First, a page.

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    Received 8 February 2008. Accepted 23 September 2008.


The cell walls of Porphyra species, like those of land plants, contain cellulose microfibrils that are synthesized by clusters of cellulose synthase enzymes (“terminal complexes”), which move in the plasma membrane. However, the morphologies of the Porphyra terminal complexes and the cellulose microfibrils they produce differ from those of land plants. To characterize the genetic basis for these differences, we have identified, cloned, and sequenced a cellulose synthase (CESA) gene from Porphyra yezoensis Ueda strain TU-1. A partial cDNA sequence was identified in the P. yezoensis expressed sequence tag (EST) index using a land plant CESA sequence as a query. High-efficiency thermal asymmetric interlaced PCR was used to amplify sequences upstream of the cDNA sequence from P. yezoensis genomic DNA. Using the resulting genomic sequences as queries, we identified additional EST sequences and a full-length cDNA clone, which we named PyCESA1. The conceptual translation of PyCESA1 includes the four catalytic domains and the N- and C-terminal transmembrane domains that characterize CESA proteins. Genomic PCR demonstrated that PyCESA1 contains no introns. Southern blot analysis indicated that P. yezoensis has at least three genomic sequences with high similarity to the cloned gene; two of these are pseudogenes based on analysis of amplified genomic sequences. The P. yezoensis CESA peptide sequence is most similar to cellulose synthase sequences from the oomycete Phytophthora infestans and from cyanobacteria. Comparing the CESA genes of P. yezoensis and land plants may facilitate identification of sequences that control terminal complex and cellulose microfibril morphology.


cyanobacterial cellulose synthase


cellulose synthase catalytic subunit


conserved region plant


class-specific region


expressed sequence tag


high-efficiency thermal asymmetric interlaced


untranslated region

The cell walls of the sporophytes (“conchocelis phase”) of red algae from the genus Porphyra contain cellulose microfibrils, paracrystalline arrays of β-1,4-glucan chains (Mukai et al. 1981). Cellulose microfibrils are also a major component of land plant cell walls. EM has shown that the cellulose microfibrils of Porphyra sp. are ribbon-like with a thickness of 1–1.5 nm and a width that varies from 5 to 70 nm (Tsekos et al. 1999). In contrast, the cellulose microfibrils of land plants have cross-sectional dimensions of about 3.5 × 3.5 nm (Delmer 1999). Cellulose microfibril structure correlates with the morphology of the integral plasma membrane “terminal complexes” (Tsekos 1999), clusters of particles that contain cellulose synthase enzymes (Kimura et al. 1999). Freeze-fracture EM of P. yezoensis has shown that cellulose microfibrils are synthesized in association with distinctive linear terminal complexes (Tsekos and Reiss 1994). In contrast, streptophytes (land plants and charophycean green algae) have rosette terminal complexes consisting of six hexagonally arranged membrane particles. Many observations suggest that the number and arrangement of particles within terminal complexes ultimately determine the structure of the microfibrils they produce (Tsekos 1999). In turn, the arrangement of particles in a terminal complex may be determined, at least in part, by the cellulose synthases themselves (Doblin et al. 2002, Roberts and Roberts 2007). Thus, comparing the cellulose synthase (CESA) genes from red algae to those already characterized in other organisms (Nobles and Brown 2004) may reveal the mechanisms that determine terminal complex assembly.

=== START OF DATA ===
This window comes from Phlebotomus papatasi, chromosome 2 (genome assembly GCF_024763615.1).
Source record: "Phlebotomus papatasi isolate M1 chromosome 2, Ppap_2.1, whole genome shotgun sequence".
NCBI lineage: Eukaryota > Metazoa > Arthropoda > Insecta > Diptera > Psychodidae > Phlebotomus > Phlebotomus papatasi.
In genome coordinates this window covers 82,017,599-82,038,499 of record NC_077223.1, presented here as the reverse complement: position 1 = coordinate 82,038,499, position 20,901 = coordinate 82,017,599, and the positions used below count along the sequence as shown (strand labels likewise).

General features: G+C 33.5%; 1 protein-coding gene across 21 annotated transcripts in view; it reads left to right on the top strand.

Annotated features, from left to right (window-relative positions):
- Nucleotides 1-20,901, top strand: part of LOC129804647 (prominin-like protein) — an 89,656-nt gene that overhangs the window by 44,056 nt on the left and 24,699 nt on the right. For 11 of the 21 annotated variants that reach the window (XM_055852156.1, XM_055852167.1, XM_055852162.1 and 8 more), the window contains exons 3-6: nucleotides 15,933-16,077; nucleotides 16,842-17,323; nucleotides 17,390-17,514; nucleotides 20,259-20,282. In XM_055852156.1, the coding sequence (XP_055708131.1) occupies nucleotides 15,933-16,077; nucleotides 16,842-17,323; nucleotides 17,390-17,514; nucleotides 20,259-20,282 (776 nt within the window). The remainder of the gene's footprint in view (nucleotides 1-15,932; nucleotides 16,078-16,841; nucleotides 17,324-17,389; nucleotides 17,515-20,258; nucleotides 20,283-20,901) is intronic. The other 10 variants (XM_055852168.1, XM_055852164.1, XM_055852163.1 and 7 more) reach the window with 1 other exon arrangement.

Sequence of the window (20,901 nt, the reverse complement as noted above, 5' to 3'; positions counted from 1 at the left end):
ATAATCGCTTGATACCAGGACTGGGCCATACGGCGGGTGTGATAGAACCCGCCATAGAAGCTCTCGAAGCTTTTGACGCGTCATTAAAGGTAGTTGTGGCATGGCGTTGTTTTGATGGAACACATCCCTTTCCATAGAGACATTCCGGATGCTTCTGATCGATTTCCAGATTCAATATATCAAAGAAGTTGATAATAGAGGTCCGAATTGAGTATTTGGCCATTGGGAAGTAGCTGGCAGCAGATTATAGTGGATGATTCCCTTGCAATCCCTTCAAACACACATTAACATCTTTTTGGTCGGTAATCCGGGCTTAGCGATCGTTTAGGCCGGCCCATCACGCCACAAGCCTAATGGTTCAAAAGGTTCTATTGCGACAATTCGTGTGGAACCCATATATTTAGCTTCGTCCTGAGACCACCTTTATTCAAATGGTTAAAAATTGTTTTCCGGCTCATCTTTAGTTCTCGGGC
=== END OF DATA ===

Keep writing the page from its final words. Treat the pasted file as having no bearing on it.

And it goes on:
Common features conserved in all cellulose synthases include three aspartate residues and a QXXRW motif embedded within conserved regions referred to as U1, U2, U3, and U4. These are flanked by two N-terminal and six C-terminal transmembrane helices, consistent with the plasma membrane localization of CESA proteins (Delmer 1999). The CESA proteins of streptophytes also include an N-terminal zinc-binding domain, an insertion (designated the CR-P, for “conserved region-plant”) between the U1 and U2 domains (Pear et al. 1996), and a variable “class specific region” (CSR) between U2 and U3 (Vergara and Carpita 2001). Insertions between the U1 and U2 domains also occur in CESA proteins from Dictyostelium discoideum (Blanton et al. 2000) and certain cyanobacteria (Nobles et al. 2001), although it is unclear that the insertions are homologous to the CR-P. To date, the zinc-binding domain and CSR region have been identified only in streptophyte CESA proteins.